The spotlight shines here on the seriously talented Chef Nobuyuki Shikanai, who commands the rear room’s attention as he performs his magic before the few coveted seats along his omakase counter. Beyond this, the space has a row of tables where you might observe a group indulging in a tuna rib that appears large enough to have come from a cow: first sliced raw, then cooked to enjoy this incredible fish both ways.
Unlike the monastic atmosphere often found elsewhere, the mood here is celebratory and upbeat. The service team is swift and friendly even as they work in the shadow of their master.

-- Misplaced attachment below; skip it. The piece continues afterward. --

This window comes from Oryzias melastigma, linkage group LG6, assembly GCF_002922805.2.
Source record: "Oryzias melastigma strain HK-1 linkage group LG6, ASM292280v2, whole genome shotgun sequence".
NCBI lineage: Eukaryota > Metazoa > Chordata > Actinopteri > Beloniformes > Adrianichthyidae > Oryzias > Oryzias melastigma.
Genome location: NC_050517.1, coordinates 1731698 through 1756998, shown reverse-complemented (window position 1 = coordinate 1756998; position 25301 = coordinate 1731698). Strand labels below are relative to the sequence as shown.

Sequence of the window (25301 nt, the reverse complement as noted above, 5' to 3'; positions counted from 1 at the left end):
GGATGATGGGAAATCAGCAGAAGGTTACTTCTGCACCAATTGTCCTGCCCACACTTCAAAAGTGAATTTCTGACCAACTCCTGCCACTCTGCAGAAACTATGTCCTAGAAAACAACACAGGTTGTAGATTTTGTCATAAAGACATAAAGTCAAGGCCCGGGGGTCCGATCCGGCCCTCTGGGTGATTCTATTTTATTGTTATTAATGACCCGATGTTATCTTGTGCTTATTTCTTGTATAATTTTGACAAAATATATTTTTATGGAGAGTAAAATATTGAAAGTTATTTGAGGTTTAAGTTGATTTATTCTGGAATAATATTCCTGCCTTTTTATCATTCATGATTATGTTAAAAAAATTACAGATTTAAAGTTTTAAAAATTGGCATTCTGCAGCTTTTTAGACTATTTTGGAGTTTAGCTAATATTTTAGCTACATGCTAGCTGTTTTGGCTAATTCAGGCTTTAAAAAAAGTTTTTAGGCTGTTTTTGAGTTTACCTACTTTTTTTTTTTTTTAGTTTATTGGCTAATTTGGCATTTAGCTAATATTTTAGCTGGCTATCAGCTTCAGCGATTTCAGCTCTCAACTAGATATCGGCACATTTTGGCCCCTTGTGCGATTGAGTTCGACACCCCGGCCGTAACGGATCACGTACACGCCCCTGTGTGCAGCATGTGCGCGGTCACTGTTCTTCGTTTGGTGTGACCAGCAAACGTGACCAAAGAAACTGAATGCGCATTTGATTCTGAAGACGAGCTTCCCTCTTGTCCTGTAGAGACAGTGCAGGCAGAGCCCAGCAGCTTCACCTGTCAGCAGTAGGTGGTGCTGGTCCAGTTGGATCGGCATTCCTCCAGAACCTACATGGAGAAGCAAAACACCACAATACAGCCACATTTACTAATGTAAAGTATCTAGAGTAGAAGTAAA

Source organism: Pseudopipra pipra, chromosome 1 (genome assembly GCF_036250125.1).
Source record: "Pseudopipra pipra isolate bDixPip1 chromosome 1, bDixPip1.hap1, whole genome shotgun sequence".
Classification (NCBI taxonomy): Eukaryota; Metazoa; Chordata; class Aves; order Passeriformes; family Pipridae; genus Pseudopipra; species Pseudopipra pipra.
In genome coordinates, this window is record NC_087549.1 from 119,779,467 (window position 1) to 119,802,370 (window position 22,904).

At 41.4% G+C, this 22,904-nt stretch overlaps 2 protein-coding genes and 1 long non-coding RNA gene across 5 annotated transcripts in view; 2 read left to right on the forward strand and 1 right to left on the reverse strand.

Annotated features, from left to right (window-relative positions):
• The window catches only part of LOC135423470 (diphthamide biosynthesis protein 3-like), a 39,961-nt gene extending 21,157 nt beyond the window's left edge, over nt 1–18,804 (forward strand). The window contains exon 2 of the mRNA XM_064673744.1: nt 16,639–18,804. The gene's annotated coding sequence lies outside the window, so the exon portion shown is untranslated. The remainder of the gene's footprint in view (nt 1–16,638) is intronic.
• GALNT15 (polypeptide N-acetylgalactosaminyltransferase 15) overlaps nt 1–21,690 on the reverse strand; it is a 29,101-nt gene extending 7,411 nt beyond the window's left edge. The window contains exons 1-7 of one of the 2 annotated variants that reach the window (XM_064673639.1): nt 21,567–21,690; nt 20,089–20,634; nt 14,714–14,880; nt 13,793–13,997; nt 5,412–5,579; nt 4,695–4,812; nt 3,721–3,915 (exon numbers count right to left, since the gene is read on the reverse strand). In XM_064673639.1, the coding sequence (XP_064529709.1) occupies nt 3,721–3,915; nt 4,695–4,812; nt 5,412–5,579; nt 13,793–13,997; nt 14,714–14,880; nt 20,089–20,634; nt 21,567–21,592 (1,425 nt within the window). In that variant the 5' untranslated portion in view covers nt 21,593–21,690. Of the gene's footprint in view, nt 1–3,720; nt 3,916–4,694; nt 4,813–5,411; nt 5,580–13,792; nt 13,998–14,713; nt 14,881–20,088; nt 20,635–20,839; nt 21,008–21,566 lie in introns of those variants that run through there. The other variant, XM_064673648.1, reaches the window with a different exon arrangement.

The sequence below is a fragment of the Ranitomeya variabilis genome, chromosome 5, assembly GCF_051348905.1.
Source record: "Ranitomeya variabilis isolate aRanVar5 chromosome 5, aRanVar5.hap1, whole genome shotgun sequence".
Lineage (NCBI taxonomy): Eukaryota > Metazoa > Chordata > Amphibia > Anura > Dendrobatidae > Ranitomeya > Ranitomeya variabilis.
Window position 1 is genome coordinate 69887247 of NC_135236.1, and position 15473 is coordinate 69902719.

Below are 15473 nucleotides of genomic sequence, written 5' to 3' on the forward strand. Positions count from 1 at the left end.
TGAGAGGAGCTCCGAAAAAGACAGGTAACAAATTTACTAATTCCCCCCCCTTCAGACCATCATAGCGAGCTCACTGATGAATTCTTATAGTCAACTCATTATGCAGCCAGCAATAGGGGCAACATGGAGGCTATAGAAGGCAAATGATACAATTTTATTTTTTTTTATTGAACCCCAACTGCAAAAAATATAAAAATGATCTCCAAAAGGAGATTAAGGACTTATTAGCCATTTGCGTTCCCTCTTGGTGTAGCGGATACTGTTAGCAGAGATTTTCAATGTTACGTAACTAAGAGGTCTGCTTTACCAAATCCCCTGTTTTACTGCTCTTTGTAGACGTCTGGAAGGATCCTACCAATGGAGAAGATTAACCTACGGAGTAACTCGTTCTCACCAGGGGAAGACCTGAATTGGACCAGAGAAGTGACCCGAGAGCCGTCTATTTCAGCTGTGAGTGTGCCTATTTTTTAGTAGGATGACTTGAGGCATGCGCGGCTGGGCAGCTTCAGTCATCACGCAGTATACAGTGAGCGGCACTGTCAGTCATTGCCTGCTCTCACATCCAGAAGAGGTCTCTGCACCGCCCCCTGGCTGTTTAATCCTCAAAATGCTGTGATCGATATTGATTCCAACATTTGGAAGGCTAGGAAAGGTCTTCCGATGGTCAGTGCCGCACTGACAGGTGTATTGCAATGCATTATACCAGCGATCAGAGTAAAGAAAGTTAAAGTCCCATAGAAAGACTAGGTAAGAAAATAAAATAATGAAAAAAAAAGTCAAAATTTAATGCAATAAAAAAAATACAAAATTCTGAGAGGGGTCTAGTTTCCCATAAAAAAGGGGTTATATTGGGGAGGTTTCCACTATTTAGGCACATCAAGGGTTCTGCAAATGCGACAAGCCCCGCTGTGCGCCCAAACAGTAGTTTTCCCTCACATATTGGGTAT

Kanoyama’s omakase is really the only way to experience Chef Shikanai's artistry. It's also profoundly personal, as he displays each morsel with cupped hands, to be taken with your fingers. Pieces are precisely crafted yet delicate and very beautiful in that traditional Edomae style. Overall, the meal is a progression from light and firm fish to vivid and buttery salmon and toro, with exciting stops along the way, including cherry trout hakozushi (box-pressed) or jackfish with grains of Icelandic sea salt and a drizzle of lemon. Finish with an extraordinary block of cake-like tamago.